When we finally got in, we got our giant vote ballots (seriously, they are about the size of 2 sheets of paper joined together) only to find out that the people we wanted to vote for weren’t on our ballots. What? Apparently they break up our council (like a county) into quadrants and in each one there are different people to vote for. I have no idea why since the people who get elected will be running the entire council, not just our quadrant (I think), but whatever.

Daniel was attempting to flail out of my arms so he could run wild in the school as I tried to make sense of the weird above the line or below the line voting system. Not the pleasant voting experience I imagined, but I got to vote none the less. Sigh.

Below the line voting. Photo credit: AEC

Above the line voting. Photo credit: AEC

Voting. You can’t see, but I was holding Daniel with my other arm.

When we finished, we went to the shopping centre and bought Hannah a pair of running shoes for the race next weekend. She’s so excited! We’re all going in a fun run. But you’ll hear about that later.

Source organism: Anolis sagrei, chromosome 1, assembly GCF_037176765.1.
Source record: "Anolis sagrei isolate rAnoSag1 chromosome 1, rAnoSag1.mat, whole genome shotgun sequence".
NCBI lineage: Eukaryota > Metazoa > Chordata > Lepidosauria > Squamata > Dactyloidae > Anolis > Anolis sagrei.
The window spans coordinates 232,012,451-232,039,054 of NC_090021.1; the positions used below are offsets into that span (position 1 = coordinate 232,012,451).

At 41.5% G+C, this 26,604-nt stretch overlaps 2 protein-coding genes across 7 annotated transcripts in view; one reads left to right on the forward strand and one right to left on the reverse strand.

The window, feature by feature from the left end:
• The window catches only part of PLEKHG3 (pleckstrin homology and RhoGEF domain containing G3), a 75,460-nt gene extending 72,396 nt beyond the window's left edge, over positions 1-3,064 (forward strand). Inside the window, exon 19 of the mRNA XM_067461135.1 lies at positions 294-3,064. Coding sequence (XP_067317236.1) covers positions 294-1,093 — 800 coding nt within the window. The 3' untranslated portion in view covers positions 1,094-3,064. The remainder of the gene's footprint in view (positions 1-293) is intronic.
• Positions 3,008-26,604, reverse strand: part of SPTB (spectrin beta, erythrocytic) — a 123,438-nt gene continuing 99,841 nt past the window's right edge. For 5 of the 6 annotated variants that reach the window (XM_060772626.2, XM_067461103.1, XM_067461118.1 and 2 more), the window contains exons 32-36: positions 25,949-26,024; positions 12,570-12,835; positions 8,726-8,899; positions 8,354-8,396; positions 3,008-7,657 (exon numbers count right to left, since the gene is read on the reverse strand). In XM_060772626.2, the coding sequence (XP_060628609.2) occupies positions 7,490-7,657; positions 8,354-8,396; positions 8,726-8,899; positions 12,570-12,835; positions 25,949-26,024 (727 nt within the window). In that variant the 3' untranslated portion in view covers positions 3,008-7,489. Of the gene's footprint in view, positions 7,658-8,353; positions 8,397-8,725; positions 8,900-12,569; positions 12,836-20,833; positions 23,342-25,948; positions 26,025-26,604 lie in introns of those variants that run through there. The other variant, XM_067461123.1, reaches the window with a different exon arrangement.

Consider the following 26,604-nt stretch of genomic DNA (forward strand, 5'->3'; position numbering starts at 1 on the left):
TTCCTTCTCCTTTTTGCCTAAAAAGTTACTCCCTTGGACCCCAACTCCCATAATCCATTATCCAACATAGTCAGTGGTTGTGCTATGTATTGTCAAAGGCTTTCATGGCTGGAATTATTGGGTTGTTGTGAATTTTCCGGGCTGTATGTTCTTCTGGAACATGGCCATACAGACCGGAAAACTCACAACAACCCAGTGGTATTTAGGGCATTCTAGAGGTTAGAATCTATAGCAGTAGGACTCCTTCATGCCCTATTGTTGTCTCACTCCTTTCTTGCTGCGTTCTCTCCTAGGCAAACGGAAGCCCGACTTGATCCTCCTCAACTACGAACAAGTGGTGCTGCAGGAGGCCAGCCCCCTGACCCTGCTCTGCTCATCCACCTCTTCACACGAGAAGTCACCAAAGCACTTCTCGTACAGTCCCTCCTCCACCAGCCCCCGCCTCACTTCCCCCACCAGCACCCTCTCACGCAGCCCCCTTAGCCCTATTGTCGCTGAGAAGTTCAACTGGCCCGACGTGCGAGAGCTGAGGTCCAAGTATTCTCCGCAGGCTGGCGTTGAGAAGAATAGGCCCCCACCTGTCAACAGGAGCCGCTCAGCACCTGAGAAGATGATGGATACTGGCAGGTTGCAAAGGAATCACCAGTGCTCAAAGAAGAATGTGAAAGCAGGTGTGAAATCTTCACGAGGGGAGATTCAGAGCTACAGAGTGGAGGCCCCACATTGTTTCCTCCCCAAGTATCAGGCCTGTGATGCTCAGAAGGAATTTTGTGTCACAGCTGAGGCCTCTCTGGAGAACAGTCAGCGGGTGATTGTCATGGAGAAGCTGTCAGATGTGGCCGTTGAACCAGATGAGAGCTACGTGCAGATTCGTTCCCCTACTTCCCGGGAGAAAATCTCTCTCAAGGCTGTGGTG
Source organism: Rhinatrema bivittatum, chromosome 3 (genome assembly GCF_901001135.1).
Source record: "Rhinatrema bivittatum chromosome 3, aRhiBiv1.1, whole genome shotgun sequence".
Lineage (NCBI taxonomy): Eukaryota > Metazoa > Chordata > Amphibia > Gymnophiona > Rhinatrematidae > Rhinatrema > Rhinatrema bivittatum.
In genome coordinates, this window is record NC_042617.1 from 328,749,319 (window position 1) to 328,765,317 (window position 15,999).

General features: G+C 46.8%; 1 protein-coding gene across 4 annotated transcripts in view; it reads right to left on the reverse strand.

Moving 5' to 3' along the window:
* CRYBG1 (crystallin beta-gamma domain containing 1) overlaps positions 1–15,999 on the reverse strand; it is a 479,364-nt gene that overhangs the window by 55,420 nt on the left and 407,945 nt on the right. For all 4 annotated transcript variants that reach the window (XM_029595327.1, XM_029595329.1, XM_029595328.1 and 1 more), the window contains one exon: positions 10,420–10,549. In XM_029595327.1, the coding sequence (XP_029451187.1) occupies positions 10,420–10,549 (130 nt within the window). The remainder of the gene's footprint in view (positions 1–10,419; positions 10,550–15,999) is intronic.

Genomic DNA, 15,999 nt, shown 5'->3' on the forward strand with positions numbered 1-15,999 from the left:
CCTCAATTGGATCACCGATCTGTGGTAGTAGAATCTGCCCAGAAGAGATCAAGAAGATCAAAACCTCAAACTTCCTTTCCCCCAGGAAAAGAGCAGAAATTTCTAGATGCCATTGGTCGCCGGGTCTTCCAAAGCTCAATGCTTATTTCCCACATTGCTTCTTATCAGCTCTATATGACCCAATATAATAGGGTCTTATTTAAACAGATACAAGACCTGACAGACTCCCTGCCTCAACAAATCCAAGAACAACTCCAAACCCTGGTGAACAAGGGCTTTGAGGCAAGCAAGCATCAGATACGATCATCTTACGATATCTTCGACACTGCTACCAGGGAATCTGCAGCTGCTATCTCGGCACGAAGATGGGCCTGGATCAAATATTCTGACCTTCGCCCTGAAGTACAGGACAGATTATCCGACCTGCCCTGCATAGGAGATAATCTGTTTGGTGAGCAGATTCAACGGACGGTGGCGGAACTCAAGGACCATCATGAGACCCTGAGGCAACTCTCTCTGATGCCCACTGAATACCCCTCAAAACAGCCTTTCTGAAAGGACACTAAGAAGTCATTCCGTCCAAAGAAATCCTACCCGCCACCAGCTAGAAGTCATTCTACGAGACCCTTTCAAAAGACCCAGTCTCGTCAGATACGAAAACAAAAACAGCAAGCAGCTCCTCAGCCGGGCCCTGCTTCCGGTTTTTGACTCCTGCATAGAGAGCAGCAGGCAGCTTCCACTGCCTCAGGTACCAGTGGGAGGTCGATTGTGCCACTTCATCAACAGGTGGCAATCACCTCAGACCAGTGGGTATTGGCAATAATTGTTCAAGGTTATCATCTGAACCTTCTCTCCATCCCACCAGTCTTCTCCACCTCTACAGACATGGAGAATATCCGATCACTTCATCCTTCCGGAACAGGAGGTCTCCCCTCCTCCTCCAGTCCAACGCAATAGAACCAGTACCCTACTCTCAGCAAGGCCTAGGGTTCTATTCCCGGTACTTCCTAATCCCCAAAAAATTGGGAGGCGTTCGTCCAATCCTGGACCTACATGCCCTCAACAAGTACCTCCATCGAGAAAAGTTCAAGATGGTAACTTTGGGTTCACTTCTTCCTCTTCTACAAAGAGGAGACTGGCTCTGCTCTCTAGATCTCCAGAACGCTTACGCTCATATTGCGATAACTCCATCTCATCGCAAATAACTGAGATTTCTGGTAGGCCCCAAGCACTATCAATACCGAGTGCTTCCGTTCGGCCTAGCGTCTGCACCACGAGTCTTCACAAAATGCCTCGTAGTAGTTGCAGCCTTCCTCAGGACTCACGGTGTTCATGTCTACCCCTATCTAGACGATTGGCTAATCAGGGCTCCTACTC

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Copyright 2012 Sheri Thomson

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5 Responses to “Like a teen again”

  1. LBcruiseshipblogger September 12, 2012 at 12:48 pm #

    It’s much easier here, our ballots just come in the mail. They did away with places to go vote to save money a couple years ago or so. Usually there’s nobody worth voting for though.

  2. C September 13, 2012 at 9:07 pm #

    Hey, when you say “Work Visa” are you referring to the working holiday scheme? If so, it’s changed quite a bit since your day apparently since we can actually stay for a year. Granted it’s still only once, but it’s 3x as long!

    • Mommy Adventures September 14, 2012 at 8:46 am #

      It may have changed since then, but it’s also different depending on which country you are from. Back then people from other countries could go for a year, but Americans could only go for 4 months. I have no idea how it is now though!

      • C September 14, 2012 at 12:44 pm #

        Commonwealth and (I think EU countries) countries get 2 years, as long as they do 3 months of farmwork.
        Americans get one year, no possibility of a second.
        as of now anyway, that’s how I am here. 🙂

      • Mommy Adventures September 14, 2012 at 3:01 pm #

        If only it was that way when I did it! Humph. But good that you can do it 🙂